Curriculum for Excellence is turning into a terrible amateur-dramatic production. Any lingering suggestion that there was hope of a respectable rescue of the whole shenanigans was soundly dashed by a tiny booklet called Quick Guide - Speaking to Parents and Carers with Confidence. Quite who is speaking and to whom is not obvious.
Having an interest in grammar (who doesn't with literacy and numeracy being clamant for our attention), I am appalled by the expressions contained in this publication. Page one contains five bullet points stating why we need Curriculum for Excellence. The first explanation simply says "fast-changing world". Don't you think that we are entitled to know who coined such a cliche? Doesn't every generation look into the telescope and see a "fast-changing world" ahead? Use such a hackneyed expression in an English essay and you can expect your teacher to protest.
There is no uniformity of structure in the document. The style grates on the nerves like other writings from the dead hands of bureaucracy. Trojan horses come in many guises, but it is very concerning that the writers of these documents do not have the command of the English language commensurate with highly-developed literacy.
The worst of these ill-constructed mantras explaining why we need Curriculum for Excellence is possibly this one: "need to equip our children to respond - future-proof them." What does it mean to "future- proof" a child? One dictionary definition defines "future-proofing" as the exclusive process of trying to anticipate future developments so that action can be taken to minimise possible negative consequences and to seize opportunities.
Ah, how engaging. Apparently, this process can be applied to digital media and related paraphernalia. But should children be future-proofed?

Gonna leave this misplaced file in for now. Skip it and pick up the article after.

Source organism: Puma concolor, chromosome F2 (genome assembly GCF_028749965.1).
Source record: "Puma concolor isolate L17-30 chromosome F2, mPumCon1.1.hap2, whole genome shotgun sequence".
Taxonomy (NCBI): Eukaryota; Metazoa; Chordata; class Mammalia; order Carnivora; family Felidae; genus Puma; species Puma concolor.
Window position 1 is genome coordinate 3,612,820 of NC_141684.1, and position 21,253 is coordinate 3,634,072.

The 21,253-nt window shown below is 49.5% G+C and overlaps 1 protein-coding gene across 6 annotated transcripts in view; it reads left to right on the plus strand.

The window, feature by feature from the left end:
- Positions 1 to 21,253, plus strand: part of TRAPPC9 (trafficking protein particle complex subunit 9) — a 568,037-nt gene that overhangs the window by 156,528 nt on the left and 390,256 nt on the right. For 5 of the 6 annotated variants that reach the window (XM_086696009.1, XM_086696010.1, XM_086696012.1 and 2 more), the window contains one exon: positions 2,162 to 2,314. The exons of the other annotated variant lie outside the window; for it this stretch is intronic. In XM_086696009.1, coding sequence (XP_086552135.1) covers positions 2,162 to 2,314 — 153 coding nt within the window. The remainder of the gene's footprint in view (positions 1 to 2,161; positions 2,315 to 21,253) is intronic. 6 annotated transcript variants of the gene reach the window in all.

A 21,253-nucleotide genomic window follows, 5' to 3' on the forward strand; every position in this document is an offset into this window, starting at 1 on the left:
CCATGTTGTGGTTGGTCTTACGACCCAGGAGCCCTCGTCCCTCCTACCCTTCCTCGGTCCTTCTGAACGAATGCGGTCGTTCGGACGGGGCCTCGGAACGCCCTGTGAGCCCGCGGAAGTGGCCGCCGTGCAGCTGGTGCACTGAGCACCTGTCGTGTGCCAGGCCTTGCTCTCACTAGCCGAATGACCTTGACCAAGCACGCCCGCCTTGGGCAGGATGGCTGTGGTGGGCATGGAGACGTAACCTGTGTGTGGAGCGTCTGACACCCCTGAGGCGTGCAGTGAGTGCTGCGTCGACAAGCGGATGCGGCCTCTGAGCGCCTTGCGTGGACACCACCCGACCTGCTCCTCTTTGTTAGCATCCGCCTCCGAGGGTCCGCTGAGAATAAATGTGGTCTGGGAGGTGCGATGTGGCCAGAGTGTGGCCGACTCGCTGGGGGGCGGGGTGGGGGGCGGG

The internet informs me that "future-proofing" children means preparing them for the world which they will live in. How irretrievably unoriginal! Haven't good teachers always tried to equip their pupils for life beyond the classroom?
My inspiring English teacher, in interpreting Shakespearean tragedy, gave us much insight about the psychology of the human mind and behaviour. My perceptive and radical religious education teacher encouraged us to think about diverse matters, thus giving us the impetus to explore beyond the conventional. I felt ready for my future, because I was encouraged to understand the past. Future-proofing will be the death of free thinking.
The most depressing page of all is the last page in the booklet, headed "What parents can do - sharing, planning and learning". Quite apart from being a morass of conflicting grammatical conventions, the advice on this page is both bland and patronising. Parents need to be told to play, talk and read to their children, as well as praising, encouraging and supporting them.
This is on a par with the whole nation having to be told through television adverts to defrost turkeys before they eat them. We might as well wave clapperboards with daily idiots' guides on them. No wonder teachers and parents have high levels of impatience and cynicism. Political white noise has never been so overwhelming, yet we are achieving nothing.
This ridiculous handout is like the old pit canary of long ago. It conks out in the Curriculum for Excellence coalmine and then we know not to send bigger fry into that poisonous atmosphere - like, heaven forbid, children.
Increasingly, I'm with Mark Twain, who said: "I've never let my school interfere with my education."
Marj Adams teaches religious studies, philosophy and psychology at Forres Academy.